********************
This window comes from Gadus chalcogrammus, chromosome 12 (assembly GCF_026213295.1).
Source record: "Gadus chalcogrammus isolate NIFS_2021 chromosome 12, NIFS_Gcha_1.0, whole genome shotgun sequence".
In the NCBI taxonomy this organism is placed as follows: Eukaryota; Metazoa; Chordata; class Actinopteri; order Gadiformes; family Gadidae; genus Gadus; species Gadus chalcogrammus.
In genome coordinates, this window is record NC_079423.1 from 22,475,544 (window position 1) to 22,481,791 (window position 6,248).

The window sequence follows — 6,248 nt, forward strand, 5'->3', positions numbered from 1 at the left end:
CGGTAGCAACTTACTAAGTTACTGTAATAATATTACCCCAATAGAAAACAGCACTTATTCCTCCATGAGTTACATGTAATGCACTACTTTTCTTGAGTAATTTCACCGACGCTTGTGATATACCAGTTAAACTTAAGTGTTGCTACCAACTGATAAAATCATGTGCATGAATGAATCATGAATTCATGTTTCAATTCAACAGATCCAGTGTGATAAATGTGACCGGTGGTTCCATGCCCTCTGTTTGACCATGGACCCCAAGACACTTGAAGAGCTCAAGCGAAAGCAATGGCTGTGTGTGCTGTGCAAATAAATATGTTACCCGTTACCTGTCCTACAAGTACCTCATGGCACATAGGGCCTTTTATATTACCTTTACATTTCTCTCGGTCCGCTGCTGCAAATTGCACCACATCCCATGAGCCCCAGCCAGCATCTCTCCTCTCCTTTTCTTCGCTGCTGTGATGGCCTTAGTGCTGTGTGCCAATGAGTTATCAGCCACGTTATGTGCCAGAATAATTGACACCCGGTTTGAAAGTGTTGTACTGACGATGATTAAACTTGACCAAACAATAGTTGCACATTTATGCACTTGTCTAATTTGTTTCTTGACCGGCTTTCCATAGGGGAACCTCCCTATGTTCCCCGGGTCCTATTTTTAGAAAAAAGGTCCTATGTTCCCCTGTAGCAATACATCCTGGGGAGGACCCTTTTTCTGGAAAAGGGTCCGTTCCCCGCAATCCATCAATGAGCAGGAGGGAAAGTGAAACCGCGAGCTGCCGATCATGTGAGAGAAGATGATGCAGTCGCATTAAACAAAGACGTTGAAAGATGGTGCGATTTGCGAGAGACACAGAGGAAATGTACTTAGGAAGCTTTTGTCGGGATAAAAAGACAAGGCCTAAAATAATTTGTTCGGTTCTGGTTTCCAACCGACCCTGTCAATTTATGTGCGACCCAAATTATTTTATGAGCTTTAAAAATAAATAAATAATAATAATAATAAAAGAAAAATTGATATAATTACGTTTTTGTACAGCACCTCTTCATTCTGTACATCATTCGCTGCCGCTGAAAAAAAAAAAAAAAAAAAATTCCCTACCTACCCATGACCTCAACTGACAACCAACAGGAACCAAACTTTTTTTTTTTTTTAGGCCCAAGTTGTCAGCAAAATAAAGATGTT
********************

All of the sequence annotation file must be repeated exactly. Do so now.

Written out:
This window comes from Gadus chalcogrammus, chromosome 12 (assembly GCF_026213295.1).
Source record: "Gadus chalcogrammus isolate NIFS_2021 chromosome 12, NIFS_Gcha_1.0, whole genome shotgun sequence".
In the NCBI taxonomy this organism is placed as follows: Eukaryota; Metazoa; Chordata; class Actinopteri; order Gadiformes; family Gadidae; genus Gadus; species Gadus chalcogrammus.
In genome coordinates, this window is record NC_079423.1 from 22,475,544 (window position 1) to 22,481,791 (window position 6,248).

The window sequence follows — 6,248 nt, forward strand, 5'->3', positions numbered from 1 at the left end:
CGGTAGCAACTTACTAAGTTACTGTAATAATATTACCCCAATAGAAAACAGCACTTATTCCTCCATGAGTTACATGTAATGCACTACTTTTCTTGAGTAATTTCACCGACGCTTGTGATATACCAGTTAAACTTAAGTGTTGCTACCAACTGATAAAATCATGTGCATGAATGAATCATGAATTCATGTTTCAATTCAACAGATCCAGTGTGATAAATGTGACCGGTGGTTCCATGCCCTCTGTTTGACCATGGACCCCAAGACACTTGAAGAGCTCAAGCGAAAGCAATGGCTGTGTGTGCTGTGCAAATAAATATGTTACCCGTTACCTGTCCTACAAGTACCTCATGGCACATAGGGCCTTTTATATTACCTTTACATTTCTCTCGGTCCGCTGCTGCAAATTGCACCACATCCCATGAGCCCCAGCCAGCATCTCTCCTCTCCTTTTCTTCGCTGCTGTGATGGCCTTAGTGCTGTGTGCCAATGAGTTATCAGCCACGTTATGTGCCAGAATAATTGACACCCGGTTTGAAAGTGTTGTACTGACGATGATTAAACTTGACCAAACAATAGTTGCACATTTATGCACTTGTCTAATTTGTTTCTTGACCGGCTTTCCATAGGGGAACCTCCCTATGTTCCCCGGGTCCTATTTTTAGAAAAAAGGTCCTATGTTCCCCTGTAGCAATACATCCTGGGGAGGACCCTTTTTCTGGAAAAGGGTCCGTTCCCCGCAATCCATCAATGAGCAGGAGGGAAAGTGAAACCGCGAGCTGCCGATCATGTGAGAGAAGATGATGCAGTCGCATTAAACAAAGACGTTGAAAGATGGTGCGATTTGCGAGAGACACAGAGGAAATGTACTTAGGAAGCTTTTGTCGGGATAAAAAGACAAGGCCTAAAATAATTTGTTCGGTTCTGGTTTCCAACCGACCCTGTCAATTTATGTGCGACCCAAATTATTTTATGAGCTTTAAAAATAAATAAATAATAATAATAATAAAAGAAAAATTGATATAATTACGTTTTTGTACAGCACCTCTTCATTCTGTACATCATTCGCTGCCGCTGAAAAAAAAAAAAAAAAAAAATTCCCTACCTACCCATGACCTCAACTGACAACCAACAGGAACCAAACTTTTTTTTTTTTTTAGGCCCAAGTTGTCAGCAAAATAAAGATGTT